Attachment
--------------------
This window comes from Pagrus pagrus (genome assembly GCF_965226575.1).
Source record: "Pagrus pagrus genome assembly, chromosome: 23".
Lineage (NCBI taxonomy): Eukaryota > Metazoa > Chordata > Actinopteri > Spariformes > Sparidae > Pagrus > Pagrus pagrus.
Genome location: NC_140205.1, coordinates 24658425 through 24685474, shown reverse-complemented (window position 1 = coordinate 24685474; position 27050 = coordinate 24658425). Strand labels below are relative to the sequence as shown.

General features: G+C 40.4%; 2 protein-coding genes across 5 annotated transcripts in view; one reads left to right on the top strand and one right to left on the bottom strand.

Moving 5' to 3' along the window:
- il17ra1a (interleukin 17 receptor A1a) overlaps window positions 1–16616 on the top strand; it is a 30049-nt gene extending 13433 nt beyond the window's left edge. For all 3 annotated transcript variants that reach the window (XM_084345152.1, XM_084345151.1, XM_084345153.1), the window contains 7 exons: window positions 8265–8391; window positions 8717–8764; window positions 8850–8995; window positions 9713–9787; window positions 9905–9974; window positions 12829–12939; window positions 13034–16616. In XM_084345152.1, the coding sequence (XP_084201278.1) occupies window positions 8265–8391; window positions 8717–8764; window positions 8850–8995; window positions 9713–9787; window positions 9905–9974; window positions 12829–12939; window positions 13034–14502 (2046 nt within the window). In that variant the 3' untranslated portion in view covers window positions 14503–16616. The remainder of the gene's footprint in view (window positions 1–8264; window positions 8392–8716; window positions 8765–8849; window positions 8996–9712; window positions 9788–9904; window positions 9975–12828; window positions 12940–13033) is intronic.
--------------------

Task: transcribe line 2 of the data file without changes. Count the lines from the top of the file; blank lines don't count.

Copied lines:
Source record: "Pagrus pagrus genome assembly, chromosome: 23".